In December, Wine said one of his bodyguards was killed by military police who ran him over as Wine’s convoy was taking a wounded journalist to seek medical help. Military police denied involvement, saying the bodyguard had fallen from a speeding car.

    Last week Wine told the Guardian in an interview that he is forced to wear a bulletproof jacket, describing the campaign as “like a war and a battlefield”.

    “The regime is after our lives. It’s after hurting and incapacitating us. Every day we live is as if it’s the last one,” he said.

    Authorities have clamped down on opposition rallies, stating they are in breach of Covid-19 restrictions. Last month the government wrote to Google, asking it to shut down 14 YouTube video channels that often host opposition figures because it said they had incited riots.

    Fears have also grown that the internet could be shut down on election day, 14 January, after similar moves in the last election in 2016.

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    NAIROBI, Kenya — Uganda’s leading opposition figure has filed a complaint with the International Criminal Court against the country’s president and nine security officials, accusing them of authorizing a wave of violence and human rights abuses that has intensified in the run-up to next week’s general election.

    The complaint, filed in The Hague on Thursday by the opposition leader, Bobi Wine, also accused the Ugandan government of incitement to murder, the abuse of protesters, and arrests and beatings of political figures and human rights lawyers. Mr. Wine, a popular musician-turned-lawmaker, said the government of President Yoweri Museveni had not only subjected him to arrests and beatings, but had also tried to kill him, beginning in 2018.

    Mr. Wine, 38, is the leading contender among 10 candidates trying to unseat Mr. Museveni, who has ruled Uganda, a landlocked nation in East Africa, since 1986. Mr. Museveni, though once credited with bringing stability to the country, has in recent years been accused of subverting civil liberties, muzzling the press and stifling dissent.

    Mr. Museveni, 76, is campaigning for his sixth term in office, after signing a law in 2018 scrapping the age limit for presidential candidates, which had been 75. He is largely expected to win the upcoming vote. Political analysts say that he faces a fragmented opposition, and he won plaudits for championing infrastructure projects — from new factories to hospitals and roads. He has also capitalized on the notion that his government has handled the pandemic competently; Uganda has reported only 290 coronavirus-related deaths.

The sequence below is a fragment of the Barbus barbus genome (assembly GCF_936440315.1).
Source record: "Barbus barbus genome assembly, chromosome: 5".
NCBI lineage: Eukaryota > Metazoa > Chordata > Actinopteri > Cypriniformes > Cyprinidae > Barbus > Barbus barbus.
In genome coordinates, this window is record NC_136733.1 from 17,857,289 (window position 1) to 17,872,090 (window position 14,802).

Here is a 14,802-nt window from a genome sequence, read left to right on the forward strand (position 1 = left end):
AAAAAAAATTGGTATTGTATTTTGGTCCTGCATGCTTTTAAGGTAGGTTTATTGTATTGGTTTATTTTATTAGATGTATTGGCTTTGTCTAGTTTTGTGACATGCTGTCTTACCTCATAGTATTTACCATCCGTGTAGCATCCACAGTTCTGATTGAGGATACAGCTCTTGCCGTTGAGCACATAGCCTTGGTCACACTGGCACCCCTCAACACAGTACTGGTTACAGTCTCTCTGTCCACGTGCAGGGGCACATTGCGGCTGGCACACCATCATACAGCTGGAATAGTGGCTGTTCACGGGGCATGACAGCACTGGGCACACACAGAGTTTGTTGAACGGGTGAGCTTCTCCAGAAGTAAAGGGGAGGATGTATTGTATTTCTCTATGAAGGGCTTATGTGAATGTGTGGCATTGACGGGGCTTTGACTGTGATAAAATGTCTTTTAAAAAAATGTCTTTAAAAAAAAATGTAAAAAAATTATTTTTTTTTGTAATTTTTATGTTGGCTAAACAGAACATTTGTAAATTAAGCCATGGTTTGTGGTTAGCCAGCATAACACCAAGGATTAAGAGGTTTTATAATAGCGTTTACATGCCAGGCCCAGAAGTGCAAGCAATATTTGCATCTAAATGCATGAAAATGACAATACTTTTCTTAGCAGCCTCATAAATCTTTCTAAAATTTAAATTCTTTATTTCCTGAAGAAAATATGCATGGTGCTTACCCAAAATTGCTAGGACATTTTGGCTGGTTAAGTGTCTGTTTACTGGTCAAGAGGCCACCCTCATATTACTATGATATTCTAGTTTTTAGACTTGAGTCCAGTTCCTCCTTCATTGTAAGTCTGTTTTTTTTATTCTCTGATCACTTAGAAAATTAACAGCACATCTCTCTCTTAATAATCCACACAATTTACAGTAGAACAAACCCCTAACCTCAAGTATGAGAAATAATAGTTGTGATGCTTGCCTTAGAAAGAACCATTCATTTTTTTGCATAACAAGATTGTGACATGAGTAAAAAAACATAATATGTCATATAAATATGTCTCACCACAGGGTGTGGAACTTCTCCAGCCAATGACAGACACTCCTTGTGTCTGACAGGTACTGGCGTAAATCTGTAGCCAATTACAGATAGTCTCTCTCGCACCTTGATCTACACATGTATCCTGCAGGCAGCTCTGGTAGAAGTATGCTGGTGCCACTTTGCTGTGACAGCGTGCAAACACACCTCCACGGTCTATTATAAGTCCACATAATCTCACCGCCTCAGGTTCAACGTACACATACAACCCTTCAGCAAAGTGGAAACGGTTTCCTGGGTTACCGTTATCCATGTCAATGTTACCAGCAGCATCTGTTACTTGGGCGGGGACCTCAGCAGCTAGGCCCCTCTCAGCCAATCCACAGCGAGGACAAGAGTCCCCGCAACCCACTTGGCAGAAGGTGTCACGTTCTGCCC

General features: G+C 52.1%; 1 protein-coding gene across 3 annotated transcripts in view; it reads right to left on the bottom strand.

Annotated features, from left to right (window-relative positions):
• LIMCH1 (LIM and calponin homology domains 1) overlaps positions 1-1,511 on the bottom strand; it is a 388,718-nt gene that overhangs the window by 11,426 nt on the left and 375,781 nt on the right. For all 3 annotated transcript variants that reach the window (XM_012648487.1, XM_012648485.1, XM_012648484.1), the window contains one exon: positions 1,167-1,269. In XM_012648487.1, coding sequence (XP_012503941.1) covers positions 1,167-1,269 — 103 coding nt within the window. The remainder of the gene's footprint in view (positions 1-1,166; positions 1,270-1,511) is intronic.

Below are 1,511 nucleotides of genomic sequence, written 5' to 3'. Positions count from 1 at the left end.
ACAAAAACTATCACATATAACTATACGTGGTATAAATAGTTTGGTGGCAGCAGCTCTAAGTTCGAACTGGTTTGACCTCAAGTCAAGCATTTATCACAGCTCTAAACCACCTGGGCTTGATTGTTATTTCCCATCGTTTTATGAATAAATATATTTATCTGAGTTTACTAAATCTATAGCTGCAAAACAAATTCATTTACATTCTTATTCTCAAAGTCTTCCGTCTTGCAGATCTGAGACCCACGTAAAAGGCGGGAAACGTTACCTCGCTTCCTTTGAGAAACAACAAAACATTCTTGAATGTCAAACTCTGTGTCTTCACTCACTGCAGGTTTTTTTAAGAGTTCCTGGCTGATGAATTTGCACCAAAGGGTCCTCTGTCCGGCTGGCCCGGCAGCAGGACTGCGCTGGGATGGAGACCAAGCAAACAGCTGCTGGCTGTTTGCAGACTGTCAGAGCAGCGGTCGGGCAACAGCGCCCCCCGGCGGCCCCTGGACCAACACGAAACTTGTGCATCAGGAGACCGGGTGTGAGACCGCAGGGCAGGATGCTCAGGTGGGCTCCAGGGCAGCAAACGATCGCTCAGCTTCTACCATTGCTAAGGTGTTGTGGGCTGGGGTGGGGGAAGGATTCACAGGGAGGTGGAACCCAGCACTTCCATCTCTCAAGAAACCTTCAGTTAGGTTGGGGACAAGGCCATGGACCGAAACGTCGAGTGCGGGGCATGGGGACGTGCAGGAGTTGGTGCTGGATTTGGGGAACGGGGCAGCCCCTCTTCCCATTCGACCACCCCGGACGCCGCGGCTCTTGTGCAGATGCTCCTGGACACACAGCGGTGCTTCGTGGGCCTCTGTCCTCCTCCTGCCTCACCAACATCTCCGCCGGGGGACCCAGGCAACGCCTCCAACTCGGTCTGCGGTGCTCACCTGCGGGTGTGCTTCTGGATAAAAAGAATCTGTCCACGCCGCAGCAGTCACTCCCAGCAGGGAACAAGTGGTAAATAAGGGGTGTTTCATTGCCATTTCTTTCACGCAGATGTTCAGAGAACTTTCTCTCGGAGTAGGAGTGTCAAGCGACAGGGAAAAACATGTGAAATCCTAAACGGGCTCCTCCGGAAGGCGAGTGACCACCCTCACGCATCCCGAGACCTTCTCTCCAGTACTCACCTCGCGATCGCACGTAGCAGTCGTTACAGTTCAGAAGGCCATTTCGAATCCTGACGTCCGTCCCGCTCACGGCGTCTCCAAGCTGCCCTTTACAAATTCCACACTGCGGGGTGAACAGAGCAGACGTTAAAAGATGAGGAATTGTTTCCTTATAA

Mr. Wine and others have faced the wrath of authorities in recent years, but the clampdown has intensified as the election, scheduled for Jan. 14, has neared. While Mr. Museveni has been allowed to hold campaign events, the government has broken up or impeded rallies held by his opponents, saying these events violate rules intended to prevent the spread of the coronavirus.
    The crackdown on nationwide protests has led to the deaths of at least 54 people, and the arrest of hundreds, according to authorities.

    Joining Mr. Wine in the complaint filed to the International Criminal Court were Francis Zaake, an opposition lawmaker who said he had been assaulted by security forces, and Amos Katumba, the chairman of a local nongovernmental organization who fled to the United States after he said he had been arrested and tortured.

    “I am glad that we are able to raise a case against General Museveni and his other generals and the people that he’s using to massacre the people of Uganda,” Mr. Wine, using Mr. Museveni’s full military rank, said in an online news conference on Thursday.
    A government spokesman did not respond to a text message seeking comment.

    While Mr. Wine was speaking to the news media on Thursday, security officers thronged the vehicle he was inside, setting off tear gas and firing shots.
    Wearing a helmet and flak jacket, Mr. Wine, a performer whose real name is Robert Kyagulanyi, said he “expected a live bullet targeted at me any time.”

    The court filing came hours after Mr. Wine said security officers had waylaid him on the campaign trail and arrested all 23 members of his campaign team. He also said he had received information that his children would be kidnapped, prompting him to send them out of the country.

    Mr. Wine’s attempts to campaign have been repeatedly interrupted. On Nov. 3, just after submitting their nomination papers, he and another candidate, Patrick Amuriat, were detained by the police. In mid-November, Mr. Wine was arrested on accusations that his rallies breached coronavirus rules — inciting the protests across the country that resulted in deaths, injuries and arrests. After he was denied access to his family and lawyers for two days, Mr. Wine was charged and released on bail.

    In recent weeks, authorities have also arrested civil society activists, including the prominent human rights lawyer Nicholas Opiyo who was held on money laundering charges. Police officers have also harassed and beaten journalists, according to the Committee to Protect Journalists (C.P.J.), and deported a news crew with the Canadian Broadcasting Corporation.

    “What we’ve seen since November is incredibly worrying and shocking,” Muthoki Mumo, the C.P.J. sub-Saharan Africa representative, said in an interview. “It’s just unabated violence against journalists. It has become downright dangerous being a journalist reporting on the opposition during this election.”

    Martin Okoth, the inspector general of police, said in a news conference on Friday that he would not apologize for the police beating journalists because the police were trying to protect them.

    “We shall beat you for your own sake, to help you understand,” Mr. Okoth said, adding that journalists should not go to areas that the police deem unsafe or out of bounds.